Below Dan pulled a post questioning Jon Chait’s claim that US economist’s generally support a broader tax base and lower rates. I am expert neither on taxes nor economists, but I will write at length on the question after the jump.
Before the jump, I must note that Chait made many of the points I try to make below. His main point is that it is easy to propose base broadening in the abstract but hard to eliminate actual deductions. I slipped into criticizing something he wrote in passing in the post Dan pulled over here, and I do it again after the jump.
First I note that many prominent economists support a sharply higher top marginal income tax rate. The figure 70% is not rare. I am not prominent, but that happens to be the top marginal income tax rate which I support (from nostalgia — that was the rate during my childhood in the 60s a period of notoriously slow economic growth).
Second, I think the consensus is a villager VSP consensus about what economists say (or should say or what economic theory implies or something). Similarly the VSPs are sure that economics tells us that social security pensions should be cut. Oddly many actual economists disagree.
Third, I support gradually eliminating the mortgage interest deduction, so, I personally also support base broadening (in addition to raising the top rate). Here I will generally argue against base broadening, but I stress that I am making a case against it and not totally opposed.
Now for some discussion of actual policy.
I think that it is easy to oppose tax expenditures (deductions, credits, exclusions etc) in the abstract for the same reason it is easy to support lower government spending in the abstract. All are costly, but the justification for each is specific, so when one just thinks of the whole mess, one thinks of the costs and not the benefits.
I don’t think that Chait thinks that most economists want to eliminate the earned income tax credit. I’m sure he doesn’t. That’s a tax credit, but it isn’t what he means at all. Same for the child tax credit.
My guess is that he wants to tax employer provided health insurance as income, but only a part of a transition to single payer. Certainly, he isn’t for repealing the ACA and eliminating the deduction. The logic of a broad tax base is to minimize distortions due to decisions made to avoid taxes. But the huge distortion here is the problem of free riding by the uninsured. Employers who pay for health insurance pay for the care of employees of employers who don’t. Chait supports a mandate — that is an additional tax incentive to get health insurance.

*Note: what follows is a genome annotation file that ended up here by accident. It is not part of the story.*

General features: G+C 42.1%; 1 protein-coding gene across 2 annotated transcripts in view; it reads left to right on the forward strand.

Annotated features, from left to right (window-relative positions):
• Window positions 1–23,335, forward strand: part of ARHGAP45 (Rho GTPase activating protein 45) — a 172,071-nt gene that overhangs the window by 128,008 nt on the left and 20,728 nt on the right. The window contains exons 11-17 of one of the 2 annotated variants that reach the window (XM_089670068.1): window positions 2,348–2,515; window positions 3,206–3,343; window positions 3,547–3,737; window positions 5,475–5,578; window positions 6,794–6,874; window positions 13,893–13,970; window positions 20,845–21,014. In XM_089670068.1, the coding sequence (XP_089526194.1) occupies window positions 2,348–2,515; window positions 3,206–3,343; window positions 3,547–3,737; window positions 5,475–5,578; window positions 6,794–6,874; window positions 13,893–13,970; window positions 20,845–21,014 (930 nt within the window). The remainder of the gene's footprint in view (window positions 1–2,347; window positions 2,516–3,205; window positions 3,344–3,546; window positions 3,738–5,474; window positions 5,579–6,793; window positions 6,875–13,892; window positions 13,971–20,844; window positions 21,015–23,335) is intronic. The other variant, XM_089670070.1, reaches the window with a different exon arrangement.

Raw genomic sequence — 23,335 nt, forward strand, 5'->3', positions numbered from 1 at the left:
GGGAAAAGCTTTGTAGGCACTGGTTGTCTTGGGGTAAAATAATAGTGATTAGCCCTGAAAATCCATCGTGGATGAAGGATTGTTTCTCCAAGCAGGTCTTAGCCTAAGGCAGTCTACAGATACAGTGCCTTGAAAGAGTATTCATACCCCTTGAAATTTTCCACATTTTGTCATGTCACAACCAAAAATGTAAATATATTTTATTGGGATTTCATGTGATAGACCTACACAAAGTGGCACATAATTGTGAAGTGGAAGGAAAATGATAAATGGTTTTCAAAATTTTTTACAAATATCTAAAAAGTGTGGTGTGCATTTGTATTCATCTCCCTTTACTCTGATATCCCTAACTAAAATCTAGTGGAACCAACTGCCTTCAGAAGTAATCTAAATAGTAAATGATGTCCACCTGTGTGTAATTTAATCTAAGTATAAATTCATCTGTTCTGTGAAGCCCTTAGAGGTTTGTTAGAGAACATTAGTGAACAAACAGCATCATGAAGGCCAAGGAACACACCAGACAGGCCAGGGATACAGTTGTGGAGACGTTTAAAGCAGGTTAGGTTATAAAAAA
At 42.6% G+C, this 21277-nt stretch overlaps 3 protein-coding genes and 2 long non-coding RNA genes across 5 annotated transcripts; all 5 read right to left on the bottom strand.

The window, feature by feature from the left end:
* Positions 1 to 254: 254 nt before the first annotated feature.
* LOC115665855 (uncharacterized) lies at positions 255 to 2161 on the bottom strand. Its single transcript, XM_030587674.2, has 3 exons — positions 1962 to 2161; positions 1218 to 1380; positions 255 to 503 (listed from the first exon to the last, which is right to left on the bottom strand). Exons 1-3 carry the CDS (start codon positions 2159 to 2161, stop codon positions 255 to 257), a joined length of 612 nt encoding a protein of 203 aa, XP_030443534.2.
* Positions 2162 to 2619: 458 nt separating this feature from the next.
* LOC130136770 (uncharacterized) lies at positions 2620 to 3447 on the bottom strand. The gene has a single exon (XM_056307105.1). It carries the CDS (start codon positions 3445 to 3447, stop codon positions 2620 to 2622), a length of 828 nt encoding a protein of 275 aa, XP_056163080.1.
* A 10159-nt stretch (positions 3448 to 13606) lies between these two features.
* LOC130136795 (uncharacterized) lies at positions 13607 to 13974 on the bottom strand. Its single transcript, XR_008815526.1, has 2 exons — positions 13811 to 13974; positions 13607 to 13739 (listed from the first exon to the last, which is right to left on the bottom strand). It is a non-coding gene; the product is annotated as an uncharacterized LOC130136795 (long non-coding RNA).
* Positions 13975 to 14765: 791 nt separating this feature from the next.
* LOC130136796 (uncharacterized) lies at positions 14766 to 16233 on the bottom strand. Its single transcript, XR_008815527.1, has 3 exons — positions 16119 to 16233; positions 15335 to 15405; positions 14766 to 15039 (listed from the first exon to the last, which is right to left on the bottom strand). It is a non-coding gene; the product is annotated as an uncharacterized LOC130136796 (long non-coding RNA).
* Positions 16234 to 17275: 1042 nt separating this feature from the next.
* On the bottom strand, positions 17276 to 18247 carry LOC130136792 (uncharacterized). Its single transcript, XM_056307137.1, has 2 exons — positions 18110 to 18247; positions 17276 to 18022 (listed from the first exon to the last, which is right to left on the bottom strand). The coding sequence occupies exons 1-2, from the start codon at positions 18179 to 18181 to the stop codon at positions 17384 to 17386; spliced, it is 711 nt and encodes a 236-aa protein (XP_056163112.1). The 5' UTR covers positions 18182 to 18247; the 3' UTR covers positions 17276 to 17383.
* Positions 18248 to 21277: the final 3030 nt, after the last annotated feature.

Some economists might want to eliminate tax incentives to save such as IRAs an Keoghs (does anyone remember what Keoghs are ? My dad has one). But wait the problem with running deficits is that is that the illusion of wealth causes higher consumption which crowds out investment (only if the economy is not in a liquidity trap).
Loopholes in the corporate tax code are proportionally much more important than loopholes in the personal income tax code. But many make a whole lot of sense. Surely we prefer corporations to reinvest profits rather than paying dividends (again the problem with just running deficits is crowding out investment). We should especially like investment in R&D since the investing corporation does not capture all of the benefits.
Hmm I think I have covered a significant fraction of total tax expenditures. So what is the cause of the near consensus for a broader tax base and lower rates(among VSPs at least). Clearly a lot of it is that they don’t find the alternative attractive — that is if one is convinced that high tax rates have high dead weight losses, then one is morewilling to eliminate tax expenditures. The alleged costs of high rates include avoiding genuine income to avoid paying taxes — reducing labor supply, reducing human capital investment and reducing saving. The evidence for a large effect on labor supply is miniscule. The human capital argument is that people study less if the increased salary mostly goes to taxes. Again the evidence is very weak. The remaining issue relates specifically to taxation of capital income and capital gains. I think the special low rates are considered loopholes by the critics of loopholes. I know some economists claim to have calculated significant dead weight losses due to genuine avoidance of genuine income. I know how much they had to torture the data too. But I don’t think that anyone is really convinced.